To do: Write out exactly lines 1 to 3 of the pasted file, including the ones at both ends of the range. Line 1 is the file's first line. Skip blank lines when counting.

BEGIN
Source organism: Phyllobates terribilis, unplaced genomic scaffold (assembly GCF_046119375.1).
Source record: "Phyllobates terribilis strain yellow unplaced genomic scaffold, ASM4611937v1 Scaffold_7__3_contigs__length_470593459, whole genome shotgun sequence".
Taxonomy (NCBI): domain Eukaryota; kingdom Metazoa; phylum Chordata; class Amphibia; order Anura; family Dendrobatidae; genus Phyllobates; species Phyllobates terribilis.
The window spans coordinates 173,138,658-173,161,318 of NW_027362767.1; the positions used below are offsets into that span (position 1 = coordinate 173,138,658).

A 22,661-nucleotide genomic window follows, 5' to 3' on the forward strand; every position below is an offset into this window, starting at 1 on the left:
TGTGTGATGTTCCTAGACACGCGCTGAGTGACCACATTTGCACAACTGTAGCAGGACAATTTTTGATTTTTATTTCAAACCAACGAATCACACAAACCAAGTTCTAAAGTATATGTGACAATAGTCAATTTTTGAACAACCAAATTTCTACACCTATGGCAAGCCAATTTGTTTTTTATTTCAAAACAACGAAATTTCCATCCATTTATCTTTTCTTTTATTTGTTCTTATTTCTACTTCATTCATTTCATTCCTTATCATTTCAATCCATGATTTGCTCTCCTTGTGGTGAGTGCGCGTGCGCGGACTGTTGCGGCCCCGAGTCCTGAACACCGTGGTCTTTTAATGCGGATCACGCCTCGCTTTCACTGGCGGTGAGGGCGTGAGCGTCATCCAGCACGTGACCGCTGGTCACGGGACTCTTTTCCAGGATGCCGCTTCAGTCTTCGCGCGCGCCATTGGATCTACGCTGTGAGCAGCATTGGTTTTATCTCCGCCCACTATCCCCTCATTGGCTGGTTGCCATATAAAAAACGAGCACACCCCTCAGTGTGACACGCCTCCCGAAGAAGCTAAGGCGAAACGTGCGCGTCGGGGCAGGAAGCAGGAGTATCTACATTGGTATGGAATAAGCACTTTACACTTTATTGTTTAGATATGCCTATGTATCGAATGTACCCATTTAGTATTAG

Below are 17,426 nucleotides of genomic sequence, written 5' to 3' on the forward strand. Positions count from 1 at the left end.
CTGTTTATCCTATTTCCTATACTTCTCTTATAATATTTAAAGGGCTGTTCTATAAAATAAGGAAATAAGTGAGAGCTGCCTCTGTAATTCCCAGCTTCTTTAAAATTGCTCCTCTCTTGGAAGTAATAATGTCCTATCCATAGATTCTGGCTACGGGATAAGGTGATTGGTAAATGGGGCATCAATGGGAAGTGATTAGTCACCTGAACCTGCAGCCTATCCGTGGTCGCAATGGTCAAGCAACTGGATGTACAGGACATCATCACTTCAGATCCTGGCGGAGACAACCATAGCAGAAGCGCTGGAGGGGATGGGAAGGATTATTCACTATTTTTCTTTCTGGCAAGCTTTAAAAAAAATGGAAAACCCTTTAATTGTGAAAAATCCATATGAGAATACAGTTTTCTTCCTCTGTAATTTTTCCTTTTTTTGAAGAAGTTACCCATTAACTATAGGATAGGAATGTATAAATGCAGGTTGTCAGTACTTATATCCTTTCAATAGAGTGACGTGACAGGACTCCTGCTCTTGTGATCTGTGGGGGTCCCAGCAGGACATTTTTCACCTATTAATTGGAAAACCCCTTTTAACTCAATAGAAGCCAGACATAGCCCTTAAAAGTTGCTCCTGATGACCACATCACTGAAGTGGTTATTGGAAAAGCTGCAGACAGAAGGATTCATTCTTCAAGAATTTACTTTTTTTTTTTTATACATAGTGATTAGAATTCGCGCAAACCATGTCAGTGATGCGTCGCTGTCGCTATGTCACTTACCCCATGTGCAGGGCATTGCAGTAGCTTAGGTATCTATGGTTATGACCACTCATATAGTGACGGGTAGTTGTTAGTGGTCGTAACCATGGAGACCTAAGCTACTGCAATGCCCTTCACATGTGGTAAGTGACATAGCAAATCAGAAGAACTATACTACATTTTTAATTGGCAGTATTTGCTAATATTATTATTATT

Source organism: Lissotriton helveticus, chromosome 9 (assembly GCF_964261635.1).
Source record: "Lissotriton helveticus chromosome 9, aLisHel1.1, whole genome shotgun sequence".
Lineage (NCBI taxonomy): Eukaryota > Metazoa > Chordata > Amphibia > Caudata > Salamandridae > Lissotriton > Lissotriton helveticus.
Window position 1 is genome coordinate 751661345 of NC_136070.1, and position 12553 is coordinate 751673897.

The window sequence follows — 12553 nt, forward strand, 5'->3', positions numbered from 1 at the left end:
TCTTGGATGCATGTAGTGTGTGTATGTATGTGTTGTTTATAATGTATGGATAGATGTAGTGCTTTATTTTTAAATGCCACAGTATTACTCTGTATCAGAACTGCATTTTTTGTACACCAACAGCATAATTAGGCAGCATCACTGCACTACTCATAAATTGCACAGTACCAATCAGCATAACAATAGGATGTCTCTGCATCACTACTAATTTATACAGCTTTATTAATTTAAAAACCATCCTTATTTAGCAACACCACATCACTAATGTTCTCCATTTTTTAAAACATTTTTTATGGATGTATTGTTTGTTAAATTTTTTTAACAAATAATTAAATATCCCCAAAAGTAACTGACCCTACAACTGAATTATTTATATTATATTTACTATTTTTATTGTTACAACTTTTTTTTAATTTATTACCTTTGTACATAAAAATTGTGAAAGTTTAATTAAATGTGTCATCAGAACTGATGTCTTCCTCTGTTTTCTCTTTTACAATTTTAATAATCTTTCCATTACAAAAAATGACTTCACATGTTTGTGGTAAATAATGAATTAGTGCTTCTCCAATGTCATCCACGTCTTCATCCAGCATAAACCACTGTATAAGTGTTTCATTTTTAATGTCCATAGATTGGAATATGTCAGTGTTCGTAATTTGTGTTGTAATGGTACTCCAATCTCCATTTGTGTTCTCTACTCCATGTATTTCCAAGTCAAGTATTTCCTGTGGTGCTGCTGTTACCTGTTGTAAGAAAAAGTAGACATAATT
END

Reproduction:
Source organism: Phyllobates terribilis, unplaced genomic scaffold (assembly GCF_046119375.1).
Source record: "Phyllobates terribilis strain yellow unplaced genomic scaffold, ASM4611937v1 Scaffold_7__3_contigs__length_470593459, whole genome shotgun sequence".
Taxonomy (NCBI): domain Eukaryota; kingdom Metazoa; phylum Chordata; class Amphibia; order Anura; family Dendrobatidae; genus Phyllobates; species Phyllobates terribilis.